Female Purple Finch

As already mentioned in my last blog post, Sunday was a gray day but I spent some time in the “front yard studio” and practiced long lens shooting technique. We have lots of birds visiting our feeders with all the snow on the ground at the moment and I tried a few new things. Shooting directly from the front porch is not a valid approach right now. Sure, some “regulars” will still come close but the majority of our feathered friends stays away. I have the camera on tripod inside the bedroom (like in a blind) and since it was not as cold as earlier in January, the window was open. Because the window is 8-9 feet away from the edge of the porch I loose that much distance to my subjects, the little birds on one of the perch branches. To make up for that I attached the 1.4 teleconverter to the Sigma 150-600 S, which gives me an effective focal length of 850 mm. The best f-stop I can get is f/9 and that bares quite a challenge. The good thing is that the Sigma 1.4 and 150-600 S combination still works with autofocus, as long some contrast is provided to focus on. Both birds, the female Purple Finch and the Dark-eyed Junco have lines with contrast on their chest to lock on the focus. No, it doesn’t always work, autofocus is slow and the birds never stay long in the same spot.

Dark-eyed Junco

The rest is easy. I use the MAGMOD MagBeam flash extender to throw a hint of light at the birds in order to overcome the gray overcast and bring out their colors. The Nikon D750 is capable of separating the exposure compensation for the ambient light and for the flash and after a few tests I found the right combinations.

Junco: camera +0.33EV, flash -3EV

Finch: camera -0.33 EV, flash -3EV

Having the roof of the porch for most of the distance between camera and the birds has the advantage that the flash will not hit a lot of snow flakes if used during snow fall. I like to have falling snow in the picture but too much reflection can ruin the shot.

Both images: Nikon D750, Sigma 150-600mm / f5-6.3 DG OS HSM S, Sigma APO Teleconverter 1.4x EX DG, Induro GIT 404XL tripod, Induro GHB2 gimbal head, Nikon SB 800 speed light, MAGMOD MagBeam flash extender,    @ 850 mm, 1/200s, f/9, ISO200


Nikon D750, Carl Zeiss Distagon T*, 35mm / f2 ZF

I’m glad Joan, dog Cooper, and I went out on a drive along the Mississippi River yesterday. It was soooo nice to have the sun out again for a few hours. Today the sky is covered with a uniform gray overcast again, it snows a little bit, and just makes the “cabin fever” raising again…

During part of the trip we went on the Illinois side of the big river and after the kiss of the polar vortex and now temperatures still below freezing the river is covered with ice for the most part. We explored some new wetlands and discussed the possibilities we would have there during the upcoming warmer seasons. I had all my lenses in the car and decided for the one I had recently most neglected. The Zeiss Distagon T* 2/35 is the only lens I own with nothing but manual focus. Most of the time I rely on autofocus for my photography. Eye sight isn’t getting better with age and I think there is nothing wrong with employing AF and the high tech we pay for if we buy a new lens or camera. However, the sharpness of the Zeiss 2/35 is fantastic but the main reason I love this lens so much is how it reproduces the colors. The snow is hard and crusty right now and I wanted to bring this out in the shot, taken at some backwaters of the Mississippi. The subtle changes of tones on the old melted and re-frozen snow in combination with the long shadows of grass in the mid afternoon sun tell hopefully the story of a gorgeous February day. Still love this lens…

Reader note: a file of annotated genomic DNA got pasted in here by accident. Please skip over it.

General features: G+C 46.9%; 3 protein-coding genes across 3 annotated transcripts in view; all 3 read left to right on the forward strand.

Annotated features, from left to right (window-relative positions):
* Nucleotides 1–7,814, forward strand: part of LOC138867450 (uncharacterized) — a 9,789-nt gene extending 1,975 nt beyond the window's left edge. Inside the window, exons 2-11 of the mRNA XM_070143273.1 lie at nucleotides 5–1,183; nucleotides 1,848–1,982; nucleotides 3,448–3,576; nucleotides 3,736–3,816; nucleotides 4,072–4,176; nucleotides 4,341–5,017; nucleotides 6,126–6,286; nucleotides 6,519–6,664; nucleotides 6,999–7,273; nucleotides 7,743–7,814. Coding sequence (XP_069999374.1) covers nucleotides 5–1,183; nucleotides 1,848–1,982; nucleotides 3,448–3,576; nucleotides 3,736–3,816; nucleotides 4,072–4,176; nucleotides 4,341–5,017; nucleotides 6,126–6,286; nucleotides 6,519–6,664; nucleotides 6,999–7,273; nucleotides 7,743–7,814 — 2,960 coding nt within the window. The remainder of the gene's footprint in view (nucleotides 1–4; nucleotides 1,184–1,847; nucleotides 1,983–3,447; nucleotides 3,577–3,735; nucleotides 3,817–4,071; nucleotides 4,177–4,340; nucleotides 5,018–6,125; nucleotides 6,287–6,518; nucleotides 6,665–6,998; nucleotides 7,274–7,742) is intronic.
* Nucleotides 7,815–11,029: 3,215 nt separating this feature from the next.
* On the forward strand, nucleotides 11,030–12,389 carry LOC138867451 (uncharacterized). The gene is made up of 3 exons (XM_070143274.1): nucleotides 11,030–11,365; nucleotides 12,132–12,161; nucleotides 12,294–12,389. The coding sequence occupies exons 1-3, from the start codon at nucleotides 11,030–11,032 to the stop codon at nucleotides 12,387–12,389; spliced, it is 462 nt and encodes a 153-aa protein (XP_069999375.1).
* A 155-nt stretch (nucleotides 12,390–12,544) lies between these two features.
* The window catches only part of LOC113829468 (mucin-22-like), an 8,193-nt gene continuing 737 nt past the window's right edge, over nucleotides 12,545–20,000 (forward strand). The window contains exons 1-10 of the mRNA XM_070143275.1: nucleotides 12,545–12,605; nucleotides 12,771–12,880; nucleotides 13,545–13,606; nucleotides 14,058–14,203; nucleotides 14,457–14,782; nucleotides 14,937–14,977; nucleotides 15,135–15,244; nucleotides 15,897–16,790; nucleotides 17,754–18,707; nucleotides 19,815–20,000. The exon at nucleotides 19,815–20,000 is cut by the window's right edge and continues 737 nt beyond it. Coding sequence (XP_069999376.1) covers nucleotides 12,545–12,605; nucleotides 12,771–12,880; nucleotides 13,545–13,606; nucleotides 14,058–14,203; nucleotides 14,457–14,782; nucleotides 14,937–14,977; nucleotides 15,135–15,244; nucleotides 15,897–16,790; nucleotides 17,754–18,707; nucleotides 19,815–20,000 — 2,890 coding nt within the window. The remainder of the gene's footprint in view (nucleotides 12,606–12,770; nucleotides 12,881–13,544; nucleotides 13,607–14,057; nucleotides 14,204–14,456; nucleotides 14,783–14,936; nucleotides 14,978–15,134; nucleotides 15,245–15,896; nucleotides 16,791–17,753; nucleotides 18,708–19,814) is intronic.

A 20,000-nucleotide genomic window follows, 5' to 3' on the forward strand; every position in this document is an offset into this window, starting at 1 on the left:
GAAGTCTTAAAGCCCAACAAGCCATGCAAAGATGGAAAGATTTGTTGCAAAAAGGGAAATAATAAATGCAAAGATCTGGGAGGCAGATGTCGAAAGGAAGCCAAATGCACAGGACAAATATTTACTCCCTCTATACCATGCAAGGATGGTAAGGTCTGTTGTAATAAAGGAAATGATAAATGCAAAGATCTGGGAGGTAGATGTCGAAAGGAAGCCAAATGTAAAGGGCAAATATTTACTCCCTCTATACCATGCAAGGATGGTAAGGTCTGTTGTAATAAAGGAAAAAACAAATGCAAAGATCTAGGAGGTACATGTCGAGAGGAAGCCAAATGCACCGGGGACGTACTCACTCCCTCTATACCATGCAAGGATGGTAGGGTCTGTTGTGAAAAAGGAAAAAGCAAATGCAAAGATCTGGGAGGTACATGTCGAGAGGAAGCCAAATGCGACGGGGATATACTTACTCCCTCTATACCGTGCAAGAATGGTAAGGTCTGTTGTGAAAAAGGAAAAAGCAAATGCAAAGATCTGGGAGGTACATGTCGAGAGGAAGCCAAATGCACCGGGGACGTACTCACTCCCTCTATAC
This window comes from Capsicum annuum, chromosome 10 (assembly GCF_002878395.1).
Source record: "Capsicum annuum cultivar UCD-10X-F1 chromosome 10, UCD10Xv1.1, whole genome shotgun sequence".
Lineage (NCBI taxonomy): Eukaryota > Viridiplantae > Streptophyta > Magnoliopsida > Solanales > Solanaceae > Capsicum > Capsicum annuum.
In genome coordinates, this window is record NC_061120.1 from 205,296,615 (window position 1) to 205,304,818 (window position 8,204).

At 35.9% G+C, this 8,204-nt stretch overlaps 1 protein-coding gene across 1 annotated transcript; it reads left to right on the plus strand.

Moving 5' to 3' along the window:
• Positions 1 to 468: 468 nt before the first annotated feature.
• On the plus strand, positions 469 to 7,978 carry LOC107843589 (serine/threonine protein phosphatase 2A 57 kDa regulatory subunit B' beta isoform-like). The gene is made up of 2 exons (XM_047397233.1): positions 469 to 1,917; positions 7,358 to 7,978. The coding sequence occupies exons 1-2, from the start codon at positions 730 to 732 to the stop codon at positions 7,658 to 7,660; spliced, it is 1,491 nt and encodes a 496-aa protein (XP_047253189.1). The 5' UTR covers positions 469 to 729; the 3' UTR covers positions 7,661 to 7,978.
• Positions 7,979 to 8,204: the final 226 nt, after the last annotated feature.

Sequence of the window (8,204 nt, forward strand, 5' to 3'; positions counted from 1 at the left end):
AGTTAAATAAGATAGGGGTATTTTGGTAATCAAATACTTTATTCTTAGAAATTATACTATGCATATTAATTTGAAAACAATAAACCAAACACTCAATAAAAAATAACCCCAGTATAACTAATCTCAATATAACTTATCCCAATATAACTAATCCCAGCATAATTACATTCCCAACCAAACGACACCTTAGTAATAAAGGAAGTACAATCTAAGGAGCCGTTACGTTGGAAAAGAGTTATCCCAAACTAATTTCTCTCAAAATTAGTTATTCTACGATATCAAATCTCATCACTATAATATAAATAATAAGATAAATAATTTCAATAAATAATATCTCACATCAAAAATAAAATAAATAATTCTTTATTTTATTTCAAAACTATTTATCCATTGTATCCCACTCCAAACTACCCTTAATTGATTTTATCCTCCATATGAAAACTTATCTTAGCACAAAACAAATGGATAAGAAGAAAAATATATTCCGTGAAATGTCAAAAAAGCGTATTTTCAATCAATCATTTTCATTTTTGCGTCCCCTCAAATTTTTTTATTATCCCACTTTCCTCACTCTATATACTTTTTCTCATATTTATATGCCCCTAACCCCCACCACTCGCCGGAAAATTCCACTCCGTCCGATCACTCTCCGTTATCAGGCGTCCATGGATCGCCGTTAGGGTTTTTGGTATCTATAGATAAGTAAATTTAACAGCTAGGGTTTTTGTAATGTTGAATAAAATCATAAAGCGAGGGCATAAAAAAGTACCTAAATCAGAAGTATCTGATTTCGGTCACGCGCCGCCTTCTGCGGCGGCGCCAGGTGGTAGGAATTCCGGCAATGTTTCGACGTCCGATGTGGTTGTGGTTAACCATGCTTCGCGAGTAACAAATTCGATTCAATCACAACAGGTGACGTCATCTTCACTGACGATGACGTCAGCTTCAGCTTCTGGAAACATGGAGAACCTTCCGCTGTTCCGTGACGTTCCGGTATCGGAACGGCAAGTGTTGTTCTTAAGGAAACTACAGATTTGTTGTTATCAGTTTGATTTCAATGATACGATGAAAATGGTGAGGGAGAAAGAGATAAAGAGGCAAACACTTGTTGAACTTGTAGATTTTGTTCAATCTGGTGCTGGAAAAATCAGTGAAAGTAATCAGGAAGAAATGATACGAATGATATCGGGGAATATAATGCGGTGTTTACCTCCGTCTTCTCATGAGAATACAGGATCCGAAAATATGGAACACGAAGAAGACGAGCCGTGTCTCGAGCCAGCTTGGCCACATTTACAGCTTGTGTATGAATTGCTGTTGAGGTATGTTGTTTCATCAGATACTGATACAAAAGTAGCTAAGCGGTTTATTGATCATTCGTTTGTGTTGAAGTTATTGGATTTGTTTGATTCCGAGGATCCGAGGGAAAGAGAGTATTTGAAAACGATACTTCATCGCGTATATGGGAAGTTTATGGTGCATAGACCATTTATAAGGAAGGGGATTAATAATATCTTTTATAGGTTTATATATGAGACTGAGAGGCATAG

Winter holds us in its claws but every day is a little different than the one before. Yesterday we had some icy rain and most of the oaks around here were still covered with a glass-like ice layer today. This afternoon I stepped outside for a couple minutes and exposed myself to the cold wind. The low sun made the branches shining like silver and this was of course my subject for this artsy-fartsy picture.

Nikon D750, Nikon Nikkor AF-S 70-200mm, f/4G ED VR, @70mm, 1/100s, f/29, ISO100


This shot wasn’t exactly intended when it was made during the very cold days we had last week. Two Downy Woodpeckers (out of actually ten!) had an argument about who can eat first at one of our suet feeders. It was made during the late afternoon, it was snowing, and light was fading away quickly. I shot at 1/50 s, nothing unusual for me even with the long lens, but that was definitely too slow for this outburst of energy between the two birds. Stories can be told in different ways and motion blur is one tool I like to explore more. I think I I like the outcome…


Male Hairy Woodpecker

Four of the seven woodpecker species we find here in the woods above the Little Maquoketa River Valley are regular visitors to our bird feeders. At times with lots of snow and very cold temperatures, as we have right now, the competition over the food and feeding times is always on.

Female Northern Flicker

Size matters and if a Northern Flicker with its long bill wants to eat, everybody else has to wait in line. We count at least four different flickers.